Individual Presentation or Panel Title

A Narrative Exploration of Elementary Teachers’ Social Equity Teaching Decisions: The Curricula of Place and Identity

Abstract

In this narrative study, I explored each teacher’s decision making on social equity issues (race, class, gender, sexual orientation, religion, etc.) in his or her teaching. Participants considered the social equity issues they explored with students and social equity issues they sometimes avoided/silenced in the classroom and why. As my participants explored their own educational and personal experiences, personal identity came to the forefront as important. Like a magnet, personal identity frequently attracted participants toward issues of personal import in their teaching and learning. However, at other times, matters that were “too close to home” for a participant could make those social equity topics feel much less safe, thus, participants were repelled from these topics. The level of risk an identity label was perceived to carry in the community influenced whether participants were pulled toward or felt pushed from a social equity issue. My participants were in rural, urban, suburban, and micropolitan communities in the South, and place frequently arose as a rationale for why one might be wary of broaching a particular topic. In most cases, however, it was potential community push-back that was feared. Findings reveal the need for frequent opportunities to discuss the importance of social equity work and its impact, strategies for gaining (or maintaining) community support, and continued expansion of the ways that social equity work permeates the fabric of our pedagogy. We must work to make school safer spaces for both students and teachers.

Presentation Description

In this session, we will actively explore curriculum, autobiography, and place related to two key findings in a study on social equity teaching decisions and which social equity topics elementary teachers explored--or did not--in their teaching. Findings connected to personal identity and place as well as implications for action will be discussed. Participants will be asked to join the conversation on how this work can inform teacher education programs in their work with pre-service teachers and in-service teachers to work toward greater emphasis on social equity in schools to create safer spaces for both children and educators.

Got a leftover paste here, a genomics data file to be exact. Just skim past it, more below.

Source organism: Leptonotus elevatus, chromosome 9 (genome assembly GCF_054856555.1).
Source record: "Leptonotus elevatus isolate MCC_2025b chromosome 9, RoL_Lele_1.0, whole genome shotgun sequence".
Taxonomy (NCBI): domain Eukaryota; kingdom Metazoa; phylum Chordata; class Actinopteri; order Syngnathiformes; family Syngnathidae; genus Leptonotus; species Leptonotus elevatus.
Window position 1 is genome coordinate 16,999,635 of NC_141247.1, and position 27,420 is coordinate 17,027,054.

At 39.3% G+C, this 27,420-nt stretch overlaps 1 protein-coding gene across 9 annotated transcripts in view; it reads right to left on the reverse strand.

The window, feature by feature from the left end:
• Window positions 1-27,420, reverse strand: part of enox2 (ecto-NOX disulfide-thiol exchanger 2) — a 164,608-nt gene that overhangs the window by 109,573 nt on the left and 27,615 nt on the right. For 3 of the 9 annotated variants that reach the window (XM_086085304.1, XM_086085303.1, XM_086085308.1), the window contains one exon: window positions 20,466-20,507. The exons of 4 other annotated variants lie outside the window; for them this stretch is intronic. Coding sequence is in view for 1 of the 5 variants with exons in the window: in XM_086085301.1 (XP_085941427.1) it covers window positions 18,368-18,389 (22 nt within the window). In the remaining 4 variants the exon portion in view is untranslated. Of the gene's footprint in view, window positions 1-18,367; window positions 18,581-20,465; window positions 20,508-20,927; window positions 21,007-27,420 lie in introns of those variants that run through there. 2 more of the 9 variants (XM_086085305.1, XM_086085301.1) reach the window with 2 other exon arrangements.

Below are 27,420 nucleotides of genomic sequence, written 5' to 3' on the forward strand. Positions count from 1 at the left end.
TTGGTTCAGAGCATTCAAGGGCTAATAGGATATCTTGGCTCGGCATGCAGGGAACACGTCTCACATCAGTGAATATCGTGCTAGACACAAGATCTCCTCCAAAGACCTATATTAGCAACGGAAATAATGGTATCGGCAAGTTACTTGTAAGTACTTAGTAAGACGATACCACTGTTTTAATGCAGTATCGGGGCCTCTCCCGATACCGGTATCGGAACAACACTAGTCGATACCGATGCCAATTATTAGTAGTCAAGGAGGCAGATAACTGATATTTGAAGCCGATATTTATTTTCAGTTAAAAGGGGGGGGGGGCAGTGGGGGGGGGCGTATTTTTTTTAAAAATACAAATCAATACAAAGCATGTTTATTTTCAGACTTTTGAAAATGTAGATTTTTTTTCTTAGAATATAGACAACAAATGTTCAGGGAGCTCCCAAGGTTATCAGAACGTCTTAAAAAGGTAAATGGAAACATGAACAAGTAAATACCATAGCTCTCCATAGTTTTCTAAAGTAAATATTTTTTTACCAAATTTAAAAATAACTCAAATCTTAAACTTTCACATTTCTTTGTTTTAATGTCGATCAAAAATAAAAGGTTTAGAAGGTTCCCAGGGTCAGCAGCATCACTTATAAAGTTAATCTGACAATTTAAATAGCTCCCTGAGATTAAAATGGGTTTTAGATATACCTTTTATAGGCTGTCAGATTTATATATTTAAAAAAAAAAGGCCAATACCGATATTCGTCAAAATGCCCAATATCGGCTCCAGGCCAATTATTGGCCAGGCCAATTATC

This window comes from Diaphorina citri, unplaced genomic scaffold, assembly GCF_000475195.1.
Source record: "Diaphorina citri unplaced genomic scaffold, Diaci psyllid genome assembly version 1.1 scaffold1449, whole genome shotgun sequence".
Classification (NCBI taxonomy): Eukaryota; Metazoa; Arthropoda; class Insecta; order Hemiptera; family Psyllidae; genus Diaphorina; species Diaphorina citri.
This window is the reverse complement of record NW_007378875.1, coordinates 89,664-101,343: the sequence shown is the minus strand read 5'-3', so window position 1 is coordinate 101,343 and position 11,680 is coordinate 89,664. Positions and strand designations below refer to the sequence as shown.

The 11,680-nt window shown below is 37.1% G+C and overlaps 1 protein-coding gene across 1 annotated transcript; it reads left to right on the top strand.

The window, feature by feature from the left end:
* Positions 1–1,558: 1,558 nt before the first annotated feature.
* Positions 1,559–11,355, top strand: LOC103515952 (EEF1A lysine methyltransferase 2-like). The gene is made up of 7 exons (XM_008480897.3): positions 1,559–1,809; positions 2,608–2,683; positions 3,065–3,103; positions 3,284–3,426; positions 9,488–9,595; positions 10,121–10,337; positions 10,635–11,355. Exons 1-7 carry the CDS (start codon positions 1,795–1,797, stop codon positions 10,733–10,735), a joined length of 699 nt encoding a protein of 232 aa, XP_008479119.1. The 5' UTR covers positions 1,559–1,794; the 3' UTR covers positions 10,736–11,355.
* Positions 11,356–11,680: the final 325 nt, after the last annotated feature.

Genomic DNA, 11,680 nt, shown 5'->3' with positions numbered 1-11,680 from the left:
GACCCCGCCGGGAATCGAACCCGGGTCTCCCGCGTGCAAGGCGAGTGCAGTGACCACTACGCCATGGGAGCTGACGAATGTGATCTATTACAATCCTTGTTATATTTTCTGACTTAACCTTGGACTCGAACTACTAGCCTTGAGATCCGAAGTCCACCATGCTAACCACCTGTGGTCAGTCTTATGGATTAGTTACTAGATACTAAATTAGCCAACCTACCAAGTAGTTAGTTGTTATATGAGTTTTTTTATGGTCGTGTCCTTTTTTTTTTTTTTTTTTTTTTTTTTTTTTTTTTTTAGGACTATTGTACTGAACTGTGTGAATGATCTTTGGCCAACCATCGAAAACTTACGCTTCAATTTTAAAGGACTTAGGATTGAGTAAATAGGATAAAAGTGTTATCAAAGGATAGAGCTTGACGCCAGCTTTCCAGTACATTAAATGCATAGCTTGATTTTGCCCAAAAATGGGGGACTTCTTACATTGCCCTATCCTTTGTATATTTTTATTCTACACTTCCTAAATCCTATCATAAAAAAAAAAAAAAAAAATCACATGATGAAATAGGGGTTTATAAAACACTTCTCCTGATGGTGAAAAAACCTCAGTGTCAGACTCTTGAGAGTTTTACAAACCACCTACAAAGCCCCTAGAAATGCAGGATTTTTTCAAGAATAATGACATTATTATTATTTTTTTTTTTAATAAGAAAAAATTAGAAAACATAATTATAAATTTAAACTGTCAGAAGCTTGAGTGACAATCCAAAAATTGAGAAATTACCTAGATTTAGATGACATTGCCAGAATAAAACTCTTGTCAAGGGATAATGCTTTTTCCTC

Keywords

Social equity pedagogy, Narrative research, Teacher education, Social equity teaching, Culturally relevant teaching, Personal identity, Autobiography, Curriculum of place

Location

Magnolia Room B

Publication Type and Release Option

Presentation (Open Access)

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Jun 13th, 3:30 PM Jun 13th, 4:45 PM

A Narrative Exploration of Elementary Teachers’ Social Equity Teaching Decisions: The Curricula of Place and Identity

Magnolia Room B

In this narrative study, I explored each teacher’s decision making on social equity issues (race, class, gender, sexual orientation, religion, etc.) in his or her teaching. Participants considered the social equity issues they explored with students and social equity issues they sometimes avoided/silenced in the classroom and why. As my participants explored their own educational and personal experiences, personal identity came to the forefront as important. Like a magnet, personal identity frequently attracted participants toward issues of personal import in their teaching and learning. However, at other times, matters that were “too close to home” for a participant could make those social equity topics feel much less safe, thus, participants were repelled from these topics. The level of risk an identity label was perceived to carry in the community influenced whether participants were pulled toward or felt pushed from a social equity issue. My participants were in rural, urban, suburban, and micropolitan communities in the South, and place frequently arose as a rationale for why one might be wary of broaching a particular topic. In most cases, however, it was potential community push-back that was feared. Findings reveal the need for frequent opportunities to discuss the importance of social equity work and its impact, strategies for gaining (or maintaining) community support, and continued expansion of the ways that social equity work permeates the fabric of our pedagogy. We must work to make school safer spaces for both students and teachers.